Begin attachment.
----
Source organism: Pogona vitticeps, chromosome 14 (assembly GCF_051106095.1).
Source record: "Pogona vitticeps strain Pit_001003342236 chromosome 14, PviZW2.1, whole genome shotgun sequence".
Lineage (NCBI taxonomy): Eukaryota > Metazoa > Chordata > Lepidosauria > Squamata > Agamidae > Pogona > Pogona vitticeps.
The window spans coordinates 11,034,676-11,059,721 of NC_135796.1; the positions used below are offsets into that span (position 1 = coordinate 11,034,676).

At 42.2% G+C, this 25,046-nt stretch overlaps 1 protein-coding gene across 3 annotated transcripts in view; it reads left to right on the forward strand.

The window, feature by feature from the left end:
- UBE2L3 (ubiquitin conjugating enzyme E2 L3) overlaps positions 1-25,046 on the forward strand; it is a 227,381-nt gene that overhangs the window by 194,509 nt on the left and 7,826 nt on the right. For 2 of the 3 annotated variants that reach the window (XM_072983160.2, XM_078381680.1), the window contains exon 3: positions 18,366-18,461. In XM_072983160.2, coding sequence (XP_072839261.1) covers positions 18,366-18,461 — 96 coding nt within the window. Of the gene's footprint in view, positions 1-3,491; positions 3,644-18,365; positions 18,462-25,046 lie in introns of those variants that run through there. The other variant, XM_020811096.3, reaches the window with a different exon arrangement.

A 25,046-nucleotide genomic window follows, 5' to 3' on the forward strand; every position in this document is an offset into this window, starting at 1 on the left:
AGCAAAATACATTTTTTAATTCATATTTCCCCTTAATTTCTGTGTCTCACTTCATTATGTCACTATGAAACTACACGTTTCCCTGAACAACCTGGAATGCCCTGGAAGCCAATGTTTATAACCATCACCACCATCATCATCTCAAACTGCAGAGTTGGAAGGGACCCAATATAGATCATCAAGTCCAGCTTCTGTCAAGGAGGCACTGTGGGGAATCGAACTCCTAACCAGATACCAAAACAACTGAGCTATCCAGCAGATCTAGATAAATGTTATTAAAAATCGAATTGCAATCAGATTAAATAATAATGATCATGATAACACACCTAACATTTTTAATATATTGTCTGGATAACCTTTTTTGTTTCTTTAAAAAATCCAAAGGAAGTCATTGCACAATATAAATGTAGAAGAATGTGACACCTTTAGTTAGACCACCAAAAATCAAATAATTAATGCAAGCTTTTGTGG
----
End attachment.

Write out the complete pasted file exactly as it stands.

Source organism: Pogona vitticeps, chromosome 14 (assembly GCF_051106095.1).
Source record: "Pogona vitticeps strain Pit_001003342236 chromosome 14, PviZW2.1, whole genome shotgun sequence".
Lineage (NCBI taxonomy): Eukaryota > Metazoa > Chordata > Lepidosauria > Squamata > Agamidae > Pogona > Pogona vitticeps.
The window spans coordinates 11,034,676-11,059,721 of NC_135796.1; the positions used below are offsets into that span (position 1 = coordinate 11,034,676).

At 42.2% G+C, this 25,046-nt stretch overlaps 1 protein-coding gene across 3 annotated transcripts in view; it reads left to right on the forward strand.

The window, feature by feature from the left end:
- UBE2L3 (ubiquitin conjugating enzyme E2 L3) overlaps positions 1-25,046 on the forward strand; it is a 227,381-nt gene that overhangs the window by 194,509 nt on the left and 7,826 nt on the right. For 2 of the 3 annotated variants that reach the window (XM_072983160.2, XM_078381680.1), the window contains exon 3: positions 18,366-18,461. In XM_072983160.2, coding sequence (XP_072839261.1) covers positions 18,366-18,461 — 96 coding nt within the window. Of the gene's footprint in view, positions 1-3,491; positions 3,644-18,365; positions 18,462-25,046 lie in introns of those variants that run through there. The other variant, XM_020811096.3, reaches the window with a different exon arrangement.

A 25,046-nucleotide genomic window follows, 5' to 3' on the forward strand; every position in this document is an offset into this window, starting at 1 on the left:
AGCAAAATACATTTTTTAATTCATATTTCCCCTTAATTTCTGTGTCTCACTTCATTATGTCACTATGAAACTACACGTTTCCCTGAACAACCTGGAATGCCCTGGAAGCCAATGTTTATAACCATCACCACCATCATCATCTCAAACTGCAGAGTTGGAAGGGACCCAATATAGATCATCAAGTCCAGCTTCTGTCAAGGAGGCACTGTGGGGAATCGAACTCCTAACCAGATACCAAAACAACTGAGCTATCCAGCAGATCTAGATAAATGTTATTAAAAATCGAATTGCAATCAGATTAAATAATAATGATCATGATAACACACCTAACATTTTTAATATATTGTCTGGATAACCTTTTTTGTTTCTTTAAAAAATCCAAAGGAAGTCATTGCACAATATAAATGTAGAAGAATGTGACACCTTTAGTTAGACCACCAAAAATCAAATAATTAATGCAAGCTTTTGTGG